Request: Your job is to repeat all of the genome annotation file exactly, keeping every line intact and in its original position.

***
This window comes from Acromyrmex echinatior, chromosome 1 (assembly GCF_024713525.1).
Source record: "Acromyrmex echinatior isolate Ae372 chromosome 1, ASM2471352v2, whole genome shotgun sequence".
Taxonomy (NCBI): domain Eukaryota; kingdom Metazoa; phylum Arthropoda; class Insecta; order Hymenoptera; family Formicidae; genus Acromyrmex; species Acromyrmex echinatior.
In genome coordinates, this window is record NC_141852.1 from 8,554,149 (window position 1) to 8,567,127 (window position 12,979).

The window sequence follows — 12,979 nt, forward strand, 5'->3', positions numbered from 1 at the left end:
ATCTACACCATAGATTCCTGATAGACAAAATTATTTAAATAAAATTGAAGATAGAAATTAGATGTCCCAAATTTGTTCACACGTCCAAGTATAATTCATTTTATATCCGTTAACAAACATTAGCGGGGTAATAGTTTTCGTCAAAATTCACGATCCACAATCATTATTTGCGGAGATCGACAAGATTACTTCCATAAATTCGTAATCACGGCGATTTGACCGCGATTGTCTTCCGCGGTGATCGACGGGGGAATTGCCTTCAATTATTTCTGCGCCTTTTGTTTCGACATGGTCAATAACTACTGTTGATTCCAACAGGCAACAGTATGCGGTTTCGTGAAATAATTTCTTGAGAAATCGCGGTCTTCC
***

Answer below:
This window comes from Acromyrmex echinatior, chromosome 1 (assembly GCF_024713525.1).
Source record: "Acromyrmex echinatior isolate Ae372 chromosome 1, ASM2471352v2, whole genome shotgun sequence".
Taxonomy (NCBI): domain Eukaryota; kingdom Metazoa; phylum Arthropoda; class Insecta; order Hymenoptera; family Formicidae; genus Acromyrmex; species Acromyrmex echinatior.
In genome coordinates, this window is record NC_141852.1 from 8,554,149 (window position 1) to 8,567,127 (window position 12,979).

The window sequence follows — 12,979 nt, forward strand, 5'->3', positions numbered from 1 at the left end:
ATCTACACCATAGATTCCTGATAGACAAAATTATTTAAATAAAATTGAAGATAGAAATTAGATGTCCCAAATTTGTTCACACGTCCAAGTATAATTCATTTTATATCCGTTAACAAACATTAGCGGGGTAATAGTTTTCGTCAAAATTCACGATCCACAATCATTATTTGCGGAGATCGACAAGATTACTTCCATAAATTCGTAATCACGGCGATTTGACCGCGATTGTCTTCCGCGGTGATCGACGGGGGAATTGCCTTCAATTATTTCTGCGCCTTTTGTTTCGACATGGTCAATAACTACTGTTGATTCCAACAGGCAACAGTATGCGGTTTCGTGAAATAATTTCTTGAGAAATCGCGGTCTTCC